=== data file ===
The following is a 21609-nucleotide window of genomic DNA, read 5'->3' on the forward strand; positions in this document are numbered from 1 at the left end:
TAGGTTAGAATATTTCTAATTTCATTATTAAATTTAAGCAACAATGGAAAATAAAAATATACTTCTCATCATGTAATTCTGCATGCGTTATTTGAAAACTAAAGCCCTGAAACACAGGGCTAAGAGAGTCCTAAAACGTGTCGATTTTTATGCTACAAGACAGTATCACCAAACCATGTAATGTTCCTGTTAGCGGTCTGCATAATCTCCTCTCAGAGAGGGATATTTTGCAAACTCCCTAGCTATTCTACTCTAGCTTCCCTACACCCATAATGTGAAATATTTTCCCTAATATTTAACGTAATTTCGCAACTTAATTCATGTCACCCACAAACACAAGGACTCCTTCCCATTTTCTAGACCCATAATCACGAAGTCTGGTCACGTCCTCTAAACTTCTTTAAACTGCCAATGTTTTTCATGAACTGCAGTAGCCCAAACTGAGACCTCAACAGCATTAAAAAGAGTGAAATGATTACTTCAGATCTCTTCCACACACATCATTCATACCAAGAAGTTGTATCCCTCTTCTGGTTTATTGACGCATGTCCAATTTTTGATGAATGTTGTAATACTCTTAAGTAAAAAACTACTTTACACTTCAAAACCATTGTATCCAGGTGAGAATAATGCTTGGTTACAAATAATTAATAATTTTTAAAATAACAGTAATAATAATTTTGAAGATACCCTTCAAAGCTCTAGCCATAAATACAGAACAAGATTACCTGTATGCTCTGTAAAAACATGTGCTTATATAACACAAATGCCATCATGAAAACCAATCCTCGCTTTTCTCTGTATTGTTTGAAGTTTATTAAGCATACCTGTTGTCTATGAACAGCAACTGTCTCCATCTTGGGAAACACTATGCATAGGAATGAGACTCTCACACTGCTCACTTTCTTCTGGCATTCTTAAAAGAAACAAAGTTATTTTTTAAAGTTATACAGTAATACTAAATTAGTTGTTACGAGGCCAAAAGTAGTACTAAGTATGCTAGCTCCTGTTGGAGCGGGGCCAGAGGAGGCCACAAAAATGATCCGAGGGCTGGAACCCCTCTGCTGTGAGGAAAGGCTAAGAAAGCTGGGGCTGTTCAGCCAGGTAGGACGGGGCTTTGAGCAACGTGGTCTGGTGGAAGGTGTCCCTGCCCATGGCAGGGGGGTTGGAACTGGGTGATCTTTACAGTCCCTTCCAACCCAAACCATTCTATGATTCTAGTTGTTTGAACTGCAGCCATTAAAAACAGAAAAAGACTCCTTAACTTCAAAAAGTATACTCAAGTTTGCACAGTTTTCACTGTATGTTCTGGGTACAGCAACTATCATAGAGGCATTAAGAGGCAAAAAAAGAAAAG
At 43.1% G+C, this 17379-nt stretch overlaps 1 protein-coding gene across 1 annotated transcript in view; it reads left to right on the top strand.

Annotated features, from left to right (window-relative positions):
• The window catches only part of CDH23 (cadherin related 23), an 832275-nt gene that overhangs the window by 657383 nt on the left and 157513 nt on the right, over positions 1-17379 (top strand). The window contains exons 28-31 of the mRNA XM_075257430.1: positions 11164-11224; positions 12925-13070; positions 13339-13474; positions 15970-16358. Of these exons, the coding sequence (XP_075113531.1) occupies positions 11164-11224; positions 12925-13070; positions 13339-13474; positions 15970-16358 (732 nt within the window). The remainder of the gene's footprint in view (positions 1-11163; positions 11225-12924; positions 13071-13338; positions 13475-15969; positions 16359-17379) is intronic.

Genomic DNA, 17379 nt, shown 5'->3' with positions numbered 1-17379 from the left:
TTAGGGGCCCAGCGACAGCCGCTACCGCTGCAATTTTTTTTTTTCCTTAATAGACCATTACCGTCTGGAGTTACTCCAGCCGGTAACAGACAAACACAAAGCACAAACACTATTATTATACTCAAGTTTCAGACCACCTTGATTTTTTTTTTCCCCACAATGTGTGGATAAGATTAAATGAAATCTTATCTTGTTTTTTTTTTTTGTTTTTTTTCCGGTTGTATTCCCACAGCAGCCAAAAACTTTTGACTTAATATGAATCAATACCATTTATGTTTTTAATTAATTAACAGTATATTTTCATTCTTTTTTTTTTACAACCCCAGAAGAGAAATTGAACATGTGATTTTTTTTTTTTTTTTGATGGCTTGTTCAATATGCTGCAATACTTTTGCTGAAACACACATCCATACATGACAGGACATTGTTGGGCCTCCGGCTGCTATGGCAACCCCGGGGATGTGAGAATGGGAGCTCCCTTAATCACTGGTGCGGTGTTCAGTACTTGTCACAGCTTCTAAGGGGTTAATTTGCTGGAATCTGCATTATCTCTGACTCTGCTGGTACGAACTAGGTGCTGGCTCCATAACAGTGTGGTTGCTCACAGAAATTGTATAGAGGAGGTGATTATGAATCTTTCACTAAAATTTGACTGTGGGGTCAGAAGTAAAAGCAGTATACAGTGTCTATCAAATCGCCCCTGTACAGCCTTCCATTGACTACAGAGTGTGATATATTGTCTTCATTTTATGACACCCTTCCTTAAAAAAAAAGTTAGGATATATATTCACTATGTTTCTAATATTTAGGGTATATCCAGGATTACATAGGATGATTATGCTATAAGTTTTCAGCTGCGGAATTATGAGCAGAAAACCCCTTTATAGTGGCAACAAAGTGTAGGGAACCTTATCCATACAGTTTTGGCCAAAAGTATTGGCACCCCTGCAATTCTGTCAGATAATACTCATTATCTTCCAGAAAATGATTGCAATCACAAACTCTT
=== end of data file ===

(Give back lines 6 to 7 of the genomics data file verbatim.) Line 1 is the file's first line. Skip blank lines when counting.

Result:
Genomic DNA, 17379 nt, shown 5'->3' with positions numbered 1-17379 from the left:
TTAGGGGCCCAGCGACAGCCGCTACCGCTGCAATTTTTTTTTTTCCTTAATAGACCATTACCGTCTGGAGTTACTCCAGCCGGTAACAGACAAACACAAAGCACAAACACTATTATTATACTCAAGTTTCAGACCACCTTGATTTTTTTTTTCCCCACAATGTGTGGATAAGATTAAATGAAATCTTATCTTGTTTTTTTTTTTTGTTTTTTTTCCGGTTGTATTCCCACAGCAGCCAAAAACTTTTGACTTAATATGAATCAATACCATTTATGTTTTTAATTAATTAACAGTATATTTTCATTCTTTTTTTTTTACAACCCCAGAAGAGAAATTGAACATGTGATTTTTTTTTTTTTTTTGATGGCTTGTTCAATATGCTGCAATACTTTTGCTGAAACACACATCCATACATGACAGGACATTGTTGGGCCTCCGGCTGCTATGGCAACCCCGGGGATGTGAGAATGGGAGCTCCCTTAATCACTGGTGCGGTGTTCAGTACTTGTCACAGCTTCTAAGGGGTTAATTTGCTGGAATCTGCATTATCTCTGACTCTGCTGGTACGAACTAGGTGCTGGCTCCATAACAGTGTGGTTGCTCACAGAAATTGTATAGAGGAGGTGATTATGAATCTTTCACTAAAATTTGACTGTGGGGTCAGAAGTAAAAGCAGTATACAGTGTCTATCAAATCGCCCCTGTACAGCCTTCCATTGACTACAGAGTGTGATATATTGTCTTCATTTTATGACACCCTTCCTTAAAAAAAAAGTTAGGATATATATTCACTATGTTTCTAATATTTAGGGTATATCCAGGATTACATAGGATGATTATGCTATAAGTTTTCAGCTGCGGAATTATGAGCAGAAAACCCCTTTATAGTGGCAACAAAGTGTAGGGAACCTTATCCATACAGTTTTGGCCAAAAGTATTGGCACCCCTGCAATTCTGTCAGATAATACTCATTATCTTCCAGAAAATGATTGCAATCACAAACTCTT